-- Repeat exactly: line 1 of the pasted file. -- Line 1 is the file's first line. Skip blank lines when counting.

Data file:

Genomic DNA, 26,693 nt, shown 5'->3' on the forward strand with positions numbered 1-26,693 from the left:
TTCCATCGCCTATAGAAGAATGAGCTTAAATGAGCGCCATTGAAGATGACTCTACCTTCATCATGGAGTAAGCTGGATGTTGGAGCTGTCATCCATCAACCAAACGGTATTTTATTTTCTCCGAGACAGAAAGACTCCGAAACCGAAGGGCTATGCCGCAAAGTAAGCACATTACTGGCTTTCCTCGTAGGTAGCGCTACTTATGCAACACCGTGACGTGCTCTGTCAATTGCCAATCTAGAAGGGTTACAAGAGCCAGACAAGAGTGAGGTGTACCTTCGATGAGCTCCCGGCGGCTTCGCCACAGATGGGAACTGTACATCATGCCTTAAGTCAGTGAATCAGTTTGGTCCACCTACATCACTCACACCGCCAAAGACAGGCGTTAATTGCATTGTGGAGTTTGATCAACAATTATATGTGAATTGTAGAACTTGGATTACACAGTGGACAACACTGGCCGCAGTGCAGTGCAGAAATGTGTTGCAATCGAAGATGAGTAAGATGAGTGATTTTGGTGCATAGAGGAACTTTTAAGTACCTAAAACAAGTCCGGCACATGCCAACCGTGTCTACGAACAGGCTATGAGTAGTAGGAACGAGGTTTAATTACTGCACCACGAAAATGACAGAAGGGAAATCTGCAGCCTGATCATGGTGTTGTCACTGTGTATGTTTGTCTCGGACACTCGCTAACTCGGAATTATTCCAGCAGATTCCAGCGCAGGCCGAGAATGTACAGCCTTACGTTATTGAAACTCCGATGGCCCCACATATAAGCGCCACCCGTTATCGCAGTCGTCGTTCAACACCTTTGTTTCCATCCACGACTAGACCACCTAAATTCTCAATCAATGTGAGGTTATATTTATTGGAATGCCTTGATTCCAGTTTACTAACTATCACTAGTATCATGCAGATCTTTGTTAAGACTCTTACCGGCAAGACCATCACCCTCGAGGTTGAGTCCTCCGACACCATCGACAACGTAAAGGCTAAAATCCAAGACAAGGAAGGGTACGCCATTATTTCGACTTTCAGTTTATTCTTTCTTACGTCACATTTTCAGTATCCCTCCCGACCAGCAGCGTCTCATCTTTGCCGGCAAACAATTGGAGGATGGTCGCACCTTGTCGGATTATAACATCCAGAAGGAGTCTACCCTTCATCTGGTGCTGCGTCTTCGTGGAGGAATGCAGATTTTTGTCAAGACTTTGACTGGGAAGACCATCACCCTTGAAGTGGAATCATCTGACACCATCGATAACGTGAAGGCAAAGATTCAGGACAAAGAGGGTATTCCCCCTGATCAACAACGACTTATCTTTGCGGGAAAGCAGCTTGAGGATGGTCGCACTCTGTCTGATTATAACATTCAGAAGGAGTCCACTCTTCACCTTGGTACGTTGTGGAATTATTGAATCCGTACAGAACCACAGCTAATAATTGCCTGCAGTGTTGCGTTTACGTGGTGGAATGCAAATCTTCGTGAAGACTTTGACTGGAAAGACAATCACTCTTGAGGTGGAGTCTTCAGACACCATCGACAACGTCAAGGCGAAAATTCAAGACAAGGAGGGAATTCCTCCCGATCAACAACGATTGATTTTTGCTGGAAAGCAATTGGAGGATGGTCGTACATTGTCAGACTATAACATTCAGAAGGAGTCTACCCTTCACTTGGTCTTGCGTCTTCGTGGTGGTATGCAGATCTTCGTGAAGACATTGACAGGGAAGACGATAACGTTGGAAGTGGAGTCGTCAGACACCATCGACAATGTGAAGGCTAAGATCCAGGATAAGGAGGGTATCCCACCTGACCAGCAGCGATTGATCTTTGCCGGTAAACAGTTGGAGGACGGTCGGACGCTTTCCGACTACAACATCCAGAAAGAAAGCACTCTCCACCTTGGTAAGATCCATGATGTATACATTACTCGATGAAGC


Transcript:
Genomic DNA, 26,693 nt, shown 5'->3' on the forward strand with positions numbered 1-26,693 from the left: